theatre will also undertake a variety of general upper GI surgery, such as excision of gastric tumours, as well as urological procedures. Andy Marriott said of the practical challenges of constructing the new theatre: “It was challenging because, being an old- build, the space was tight with a low ceiling. Working with the Trust, we nevertheless successfully managed an extremely successful refurbishment here, and accommodated all the required equipment in an attractively finished, ergonomically- designed new integrated surgical facility where, to enhance safety and efficiency, there are no trailing cables, with the main control and other equipment stacks accessible off the floor, and where all equipment can be touchsreen-controlled. All the data needed to steam surgical footage – live or recorded – can be sent securely, in encrypted form, to its destination.” While currently the ‘links’ between the new theatre and the MacDonald Education Centre are hard-wired, Olympus Medical has incorporated the IP infrastructure to allow wireless streaming to other healthcare or indeed conference facilities once the surgical team determine that it wishes to start this. Andy Marriott said Olympus was delighted to have been asked by NHS Ayrshire & Arran to provide the ‘total turnkey’ theatre solution here. “Our team worked closely with both construction company, Cosco Construction, who undertook all the structural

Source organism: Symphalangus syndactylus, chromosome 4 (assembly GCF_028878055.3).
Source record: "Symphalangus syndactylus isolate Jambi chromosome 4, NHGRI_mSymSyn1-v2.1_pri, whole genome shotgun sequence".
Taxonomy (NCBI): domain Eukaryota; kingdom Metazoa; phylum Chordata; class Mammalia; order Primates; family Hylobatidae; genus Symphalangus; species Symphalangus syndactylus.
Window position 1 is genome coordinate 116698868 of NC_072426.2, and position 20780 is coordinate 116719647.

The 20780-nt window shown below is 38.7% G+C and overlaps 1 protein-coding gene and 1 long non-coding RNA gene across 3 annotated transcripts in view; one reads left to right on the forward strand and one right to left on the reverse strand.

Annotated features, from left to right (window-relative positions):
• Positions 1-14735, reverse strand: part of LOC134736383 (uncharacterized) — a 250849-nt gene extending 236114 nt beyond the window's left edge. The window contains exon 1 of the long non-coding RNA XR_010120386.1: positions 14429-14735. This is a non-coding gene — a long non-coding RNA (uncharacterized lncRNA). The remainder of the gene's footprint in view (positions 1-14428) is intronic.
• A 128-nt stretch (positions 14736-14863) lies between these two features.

refurbishment, and specialist mechanical and electrical contractor, Hiltons, who installed the lighting and pendants, and undertook a variety of electrical installation,” he explained. “We have excellent long-standing relationships with both companies, and know we can rely on their proven expertise.” The ‘refurb’ and refitting entailed extensive work to fit elements including new ceilings, flooring, electrics, and IPS and UPS components. Andy Marriott said: “We not only had to devise the optimal configuration, but also to consider equipment positioning, adjacencies, and workflow – for instance from the anaesthetic and ‘prep room’ to the theatre. “Sealing off the new theatre and opening up access from a corridor meant nothing had to go in or out through working clinical space. Cosco and Hiltons’ extensive experience of working in ‘live’ clinical areas proved a major advantage.”

Collaboration and efficiency

The entire project – from boarding off the existing theatre and strip-out, to full completion, with all equipment in situ – took just nine weeks. Andy Marriott said: “Complex fast-track turnkey projects like this require multidisciplinary collaboration to progress smoothly, and on this scheme the Olympus Medical team worked closely and collaboratively with everyone from the surgical and nursing teams who would use the new theatre, to Hotel and Catering staff, ‘Infection Control’, IT, and the NHS Ayrshire & Arran Estates and Facilities team. There were

MAY 2019

The Endoalpha control mechanism, and notably the Olympus Medical HomeScreen touchscreen control panel, offer surgeons an easy-to-use means of adjusting everything from the lighting levels, to the operation of the pendants.